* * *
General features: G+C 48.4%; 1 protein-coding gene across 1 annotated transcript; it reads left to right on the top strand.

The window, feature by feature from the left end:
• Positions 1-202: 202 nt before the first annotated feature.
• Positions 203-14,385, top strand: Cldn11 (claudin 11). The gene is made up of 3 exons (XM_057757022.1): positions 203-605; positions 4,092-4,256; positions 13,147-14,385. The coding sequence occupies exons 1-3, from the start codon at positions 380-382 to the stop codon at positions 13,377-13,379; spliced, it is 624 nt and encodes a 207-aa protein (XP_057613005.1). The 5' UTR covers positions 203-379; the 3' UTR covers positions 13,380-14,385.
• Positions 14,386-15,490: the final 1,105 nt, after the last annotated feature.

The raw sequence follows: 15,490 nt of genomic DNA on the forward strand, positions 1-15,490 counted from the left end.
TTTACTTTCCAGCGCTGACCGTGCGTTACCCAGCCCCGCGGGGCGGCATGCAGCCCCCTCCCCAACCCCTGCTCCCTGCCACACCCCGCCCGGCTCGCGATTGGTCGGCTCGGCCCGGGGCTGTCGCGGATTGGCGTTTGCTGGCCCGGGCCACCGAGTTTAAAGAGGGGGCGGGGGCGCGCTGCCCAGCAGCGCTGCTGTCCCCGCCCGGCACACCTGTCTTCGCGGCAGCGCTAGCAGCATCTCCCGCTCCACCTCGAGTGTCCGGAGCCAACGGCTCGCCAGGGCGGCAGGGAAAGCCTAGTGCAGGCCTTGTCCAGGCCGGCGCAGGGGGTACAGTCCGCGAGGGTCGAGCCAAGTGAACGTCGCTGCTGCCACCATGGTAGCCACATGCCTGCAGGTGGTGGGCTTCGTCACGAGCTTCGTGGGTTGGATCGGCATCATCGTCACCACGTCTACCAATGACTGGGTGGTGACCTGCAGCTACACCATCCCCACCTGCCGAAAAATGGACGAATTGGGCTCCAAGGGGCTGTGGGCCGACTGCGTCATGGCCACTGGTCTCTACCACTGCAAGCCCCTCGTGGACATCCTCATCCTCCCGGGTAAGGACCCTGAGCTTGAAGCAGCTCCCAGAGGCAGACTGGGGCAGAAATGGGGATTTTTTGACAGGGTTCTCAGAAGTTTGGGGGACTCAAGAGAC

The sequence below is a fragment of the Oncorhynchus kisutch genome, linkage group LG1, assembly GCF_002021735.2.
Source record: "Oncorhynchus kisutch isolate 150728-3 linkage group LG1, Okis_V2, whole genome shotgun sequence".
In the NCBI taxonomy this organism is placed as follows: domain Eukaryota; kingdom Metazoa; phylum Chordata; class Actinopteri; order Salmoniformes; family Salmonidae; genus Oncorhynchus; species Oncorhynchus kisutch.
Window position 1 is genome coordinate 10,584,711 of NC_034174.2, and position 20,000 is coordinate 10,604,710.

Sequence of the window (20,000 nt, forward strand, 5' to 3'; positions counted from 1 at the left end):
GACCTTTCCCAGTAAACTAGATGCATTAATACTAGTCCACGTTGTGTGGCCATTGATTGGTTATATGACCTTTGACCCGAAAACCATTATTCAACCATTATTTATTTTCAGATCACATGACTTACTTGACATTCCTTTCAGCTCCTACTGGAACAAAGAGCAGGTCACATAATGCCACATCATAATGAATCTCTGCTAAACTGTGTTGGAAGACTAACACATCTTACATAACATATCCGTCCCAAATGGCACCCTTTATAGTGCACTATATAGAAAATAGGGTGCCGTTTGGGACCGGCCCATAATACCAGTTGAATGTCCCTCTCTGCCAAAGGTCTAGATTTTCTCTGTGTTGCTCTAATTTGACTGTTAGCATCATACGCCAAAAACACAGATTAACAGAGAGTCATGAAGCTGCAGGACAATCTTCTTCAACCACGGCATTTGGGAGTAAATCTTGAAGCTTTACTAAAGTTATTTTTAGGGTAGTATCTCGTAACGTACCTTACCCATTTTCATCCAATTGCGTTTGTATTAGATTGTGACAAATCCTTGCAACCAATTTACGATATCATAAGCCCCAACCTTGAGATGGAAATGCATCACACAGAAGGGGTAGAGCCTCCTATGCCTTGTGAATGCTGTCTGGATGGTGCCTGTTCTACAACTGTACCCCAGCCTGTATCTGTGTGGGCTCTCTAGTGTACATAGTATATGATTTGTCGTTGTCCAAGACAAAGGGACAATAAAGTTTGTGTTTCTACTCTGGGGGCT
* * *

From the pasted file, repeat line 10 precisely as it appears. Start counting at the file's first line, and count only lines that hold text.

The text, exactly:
In the NCBI taxonomy this organism is placed as follows: domain Eukaryota; kingdom Metazoa; phylum Chordata; class Actinopteri; order Salmoniformes; family Salmonidae; genus Oncorhynchus; species Oncorhynchus kisutch.